A classic black loafer is a shoe you will wear again and again.  Try to choose a style that has some “substance” (a typical Penny loafer style is perfect) and a good sole, rather than something that is more flat, will lose shape and won’t stay on your feet.  Look for styles with a more “masculine” edge.

Ankle Boots

Kate wears many different styles of ankle boot from a flat heel to a high version.  For this look choose a style or styles that appeal to you.  As this is a “classic” vibe, pick a good quality leather in a neutral colour and with minimal embellishments.  If your budget stretches to a couple of pairs, then  I’d choose a black high heeled version and a tan suede mid-heeled Cuban style version.

Classic shirt

The classic oxford style shirt is a must in anyone’s wardrobe.  The Kate version is fitted and not oversized.  Do not be tempted to buy a cheap version, which will be thin, discolour easily and won’t look sharp after several washes.  This is absolutely one item where you need to buy the best possible option that you can; so expect to pay in excess of £50 to find a really good one.    Once again, if your budget allows, choose versions in black and white – you’ll wear them again and again.

Black heels

Kate Moss owns dozens of pairs of black Christian Laboutin heeled pumps.  In the end, the designer actually modified his designer to have a pencil thin stiletto and called it the “so Kate.” The High Street is awash with black heels, so find a price point and fit that works for you.  My suggestion is to go for a heel height of around 3” and a classic tapered toe.  What we’re talking about here is a classic stiletto type shoe, so forget about current trends and embellishments and keep it simple.

Breton Stripe Top

Like a great friend, a Breton top will never, ever let you down.  It will sharpen up a pair of simple jeans and always looks fresh.  The best version is a white and navy medium stripe with a three quarter length sleeve.  As with all of the items on this list, availability is not an issue and there are plenty of great choices right on the High Street!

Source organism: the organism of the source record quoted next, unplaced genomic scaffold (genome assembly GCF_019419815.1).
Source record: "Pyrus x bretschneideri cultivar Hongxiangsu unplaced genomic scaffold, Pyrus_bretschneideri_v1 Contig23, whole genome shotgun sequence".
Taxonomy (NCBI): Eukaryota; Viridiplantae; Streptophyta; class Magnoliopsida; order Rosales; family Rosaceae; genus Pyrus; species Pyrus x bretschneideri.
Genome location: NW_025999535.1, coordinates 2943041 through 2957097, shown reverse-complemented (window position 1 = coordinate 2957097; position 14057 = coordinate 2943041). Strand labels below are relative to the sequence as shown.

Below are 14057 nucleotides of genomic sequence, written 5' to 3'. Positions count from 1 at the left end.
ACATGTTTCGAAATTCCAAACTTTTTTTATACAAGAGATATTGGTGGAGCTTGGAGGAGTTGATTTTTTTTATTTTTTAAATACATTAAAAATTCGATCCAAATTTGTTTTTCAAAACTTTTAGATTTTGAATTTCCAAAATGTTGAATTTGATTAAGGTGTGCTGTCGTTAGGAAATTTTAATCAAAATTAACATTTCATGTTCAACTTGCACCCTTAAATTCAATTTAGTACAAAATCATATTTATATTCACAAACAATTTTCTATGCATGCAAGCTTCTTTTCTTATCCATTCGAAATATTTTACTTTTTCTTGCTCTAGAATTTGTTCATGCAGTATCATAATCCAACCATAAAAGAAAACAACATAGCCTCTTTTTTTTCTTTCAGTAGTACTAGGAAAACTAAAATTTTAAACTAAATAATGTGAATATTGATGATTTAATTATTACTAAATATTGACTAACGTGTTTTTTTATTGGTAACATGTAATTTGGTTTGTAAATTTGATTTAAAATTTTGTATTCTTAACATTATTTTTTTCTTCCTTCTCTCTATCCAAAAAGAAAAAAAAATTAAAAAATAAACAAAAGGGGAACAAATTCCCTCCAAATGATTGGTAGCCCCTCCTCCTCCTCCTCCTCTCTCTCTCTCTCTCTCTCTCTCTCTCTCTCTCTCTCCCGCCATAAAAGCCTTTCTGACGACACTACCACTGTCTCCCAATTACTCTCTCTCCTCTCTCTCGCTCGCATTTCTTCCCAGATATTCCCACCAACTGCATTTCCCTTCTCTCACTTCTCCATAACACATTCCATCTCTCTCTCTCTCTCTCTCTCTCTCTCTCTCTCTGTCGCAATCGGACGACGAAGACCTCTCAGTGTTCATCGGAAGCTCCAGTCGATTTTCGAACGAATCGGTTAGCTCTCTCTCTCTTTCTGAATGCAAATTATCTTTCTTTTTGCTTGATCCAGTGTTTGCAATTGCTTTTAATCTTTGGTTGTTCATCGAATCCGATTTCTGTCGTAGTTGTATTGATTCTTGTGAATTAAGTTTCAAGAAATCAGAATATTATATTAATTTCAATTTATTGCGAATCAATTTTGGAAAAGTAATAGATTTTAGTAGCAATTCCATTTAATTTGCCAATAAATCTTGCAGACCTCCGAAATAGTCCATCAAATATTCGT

Cigarette trousers

Cigarette trousers earned their name when Yves Saint Laurent launched his eponymous “Le Smoking” collection in the late 1970’s.  Along with the tuxedo jacket, this style is a true classic with a slim leg finishing just above the ankle, so that they don’t pucker due to excess material.  They work particularly well with loafers or the black heeled pumps.

Boyfriend Style Overcoat

What we’re talking about here is a boxy three quarter length coat with a single button fastening.  What we’re not talking about is a sloppy style that doesn’t fit on the shoulders or is too big – you don’t want to look like you’ve actually borrowed your boyfriends coat.  My own preference here would be a great camel colour as it will look more expensive than black and looks fabulous with other neutrals such as grey, khaki and navy.

Military Style Coat

To avoid overlap with the overcoat, opt for a version that ends at the hip or the top of the thigh.  My favourite option is a navy pea coat/double breasted style with brass buttons – tres chic!

Statement Clutch

A fantastic statement clutch is your go-to evening bag.  Think about a structured boxy shape in a metallic or with interesting embellishment.  An animal print will also work well. At all costs stay away from obvious logos here and soft or sloppy “pouch” type styles which veer more towards trendy than classic.

Black Bowling Bag